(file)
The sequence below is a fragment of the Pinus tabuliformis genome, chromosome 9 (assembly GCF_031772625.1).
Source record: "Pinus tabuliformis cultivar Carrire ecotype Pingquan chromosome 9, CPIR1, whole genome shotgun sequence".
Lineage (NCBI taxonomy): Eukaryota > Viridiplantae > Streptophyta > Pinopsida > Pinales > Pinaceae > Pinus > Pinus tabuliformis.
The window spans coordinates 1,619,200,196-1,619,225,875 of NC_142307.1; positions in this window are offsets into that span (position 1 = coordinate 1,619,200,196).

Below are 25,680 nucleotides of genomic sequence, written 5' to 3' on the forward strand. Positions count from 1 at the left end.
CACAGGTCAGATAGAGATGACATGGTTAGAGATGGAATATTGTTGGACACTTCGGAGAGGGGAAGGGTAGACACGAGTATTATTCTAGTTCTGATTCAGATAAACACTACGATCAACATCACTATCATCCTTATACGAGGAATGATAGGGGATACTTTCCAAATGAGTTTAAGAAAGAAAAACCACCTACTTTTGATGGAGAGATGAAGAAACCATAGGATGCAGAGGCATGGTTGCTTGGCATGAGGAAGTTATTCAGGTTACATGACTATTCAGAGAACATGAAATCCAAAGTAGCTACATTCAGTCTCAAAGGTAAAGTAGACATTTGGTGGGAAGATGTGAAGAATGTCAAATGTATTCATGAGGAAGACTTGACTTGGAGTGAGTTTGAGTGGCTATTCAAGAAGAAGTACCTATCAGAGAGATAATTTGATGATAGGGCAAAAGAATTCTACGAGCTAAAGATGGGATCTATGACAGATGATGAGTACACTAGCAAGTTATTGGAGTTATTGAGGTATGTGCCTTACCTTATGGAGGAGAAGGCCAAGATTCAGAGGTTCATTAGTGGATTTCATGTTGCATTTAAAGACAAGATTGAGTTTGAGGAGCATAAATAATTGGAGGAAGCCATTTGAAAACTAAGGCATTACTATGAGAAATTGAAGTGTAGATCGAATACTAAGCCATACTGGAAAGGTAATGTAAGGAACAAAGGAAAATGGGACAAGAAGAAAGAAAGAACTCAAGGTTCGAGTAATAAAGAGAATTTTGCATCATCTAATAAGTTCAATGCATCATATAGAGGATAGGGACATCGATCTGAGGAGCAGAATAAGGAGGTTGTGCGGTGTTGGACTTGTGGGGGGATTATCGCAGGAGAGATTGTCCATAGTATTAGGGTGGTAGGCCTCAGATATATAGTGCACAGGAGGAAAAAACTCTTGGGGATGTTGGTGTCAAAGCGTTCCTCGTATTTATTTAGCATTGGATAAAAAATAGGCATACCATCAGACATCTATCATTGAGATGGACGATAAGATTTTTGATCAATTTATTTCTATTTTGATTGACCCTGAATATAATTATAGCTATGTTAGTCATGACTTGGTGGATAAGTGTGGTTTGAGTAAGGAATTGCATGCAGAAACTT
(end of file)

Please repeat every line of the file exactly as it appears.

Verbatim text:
The sequence below is a fragment of the Pinus tabuliformis genome, chromosome 9 (assembly GCF_031772625.1).
Source record: "Pinus tabuliformis cultivar Carrire ecotype Pingquan chromosome 9, CPIR1, whole genome shotgun sequence".
Lineage (NCBI taxonomy): Eukaryota > Viridiplantae > Streptophyta > Pinopsida > Pinales > Pinaceae > Pinus > Pinus tabuliformis.
The window spans coordinates 1,619,200,196-1,619,225,875 of NC_142307.1; positions in this window are offsets into that span (position 1 = coordinate 1,619,200,196).

Below are 25,680 nucleotides of genomic sequence, written 5' to 3' on the forward strand. Positions count from 1 at the left end.
CACAGGTCAGATAGAGATGACATGGTTAGAGATGGAATATTGTTGGACACTTCGGAGAGGGGAAGGGTAGACACGAGTATTATTCTAGTTCTGATTCAGATAAACACTACGATCAACATCACTATCATCCTTATACGAGGAATGATAGGGGATACTTTCCAAATGAGTTTAAGAAAGAAAAACCACCTACTTTTGATGGAGAGATGAAGAAACCATAGGATGCAGAGGCATGGTTGCTTGGCATGAGGAAGTTATTCAGGTTACATGACTATTCAGAGAACATGAAATCCAAAGTAGCTACATTCAGTCTCAAAGGTAAAGTAGACATTTGGTGGGAAGATGTGAAGAATGTCAAATGTATTCATGAGGAAGACTTGACTTGGAGTGAGTTTGAGTGGCTATTCAAGAAGAAGTACCTATCAGAGAGATAATTTGATGATAGGGCAAAAGAATTCTACGAGCTAAAGATGGGATCTATGACAGATGATGAGTACACTAGCAAGTTATTGGAGTTATTGAGGTATGTGCCTTACCTTATGGAGGAGAAGGCCAAGATTCAGAGGTTCATTAGTGGATTTCATGTTGCATTTAAAGACAAGATTGAGTTTGAGGAGCATAAATAATTGGAGGAAGCCATTTGAAAACTAAGGCATTACTATGAGAAATTGAAGTGTAGATCGAATACTAAGCCATACTGGAAAGGTAATGTAAGGAACAAAGGAAAATGGGACAAGAAGAAAGAAAGAACTCAAGGTTCGAGTAATAAAGAGAATTTTGCATCATCTAATAAGTTCAATGCATCATATAGAGGATAGGGACATCGATCTGAGGAGCAGAATAAGGAGGTTGTGCGGTGTTGGACTTGTGGGGGGATTATCGCAGGAGAGATTGTCCATAGTATTAGGGTGGTAGGCCTCAGATATATAGTGCACAGGAGGAAAAAACTCTTGGGGATGTTGGTGTCAAAGCGTTCCTCGTATTTATTTAGCATTGGATAAAAAATAGGCATACCATCAGACATCTATCATTGAGATGGACGATAAGATTTTTGATCAATTTATTTCTATTTTGATTGACCCTGAATATAATTATAGCTATGTTAGTCATGACTTGGTGGATAAGTGTGGTTTGAGTAAGGAATTGCATGCAGAAACTT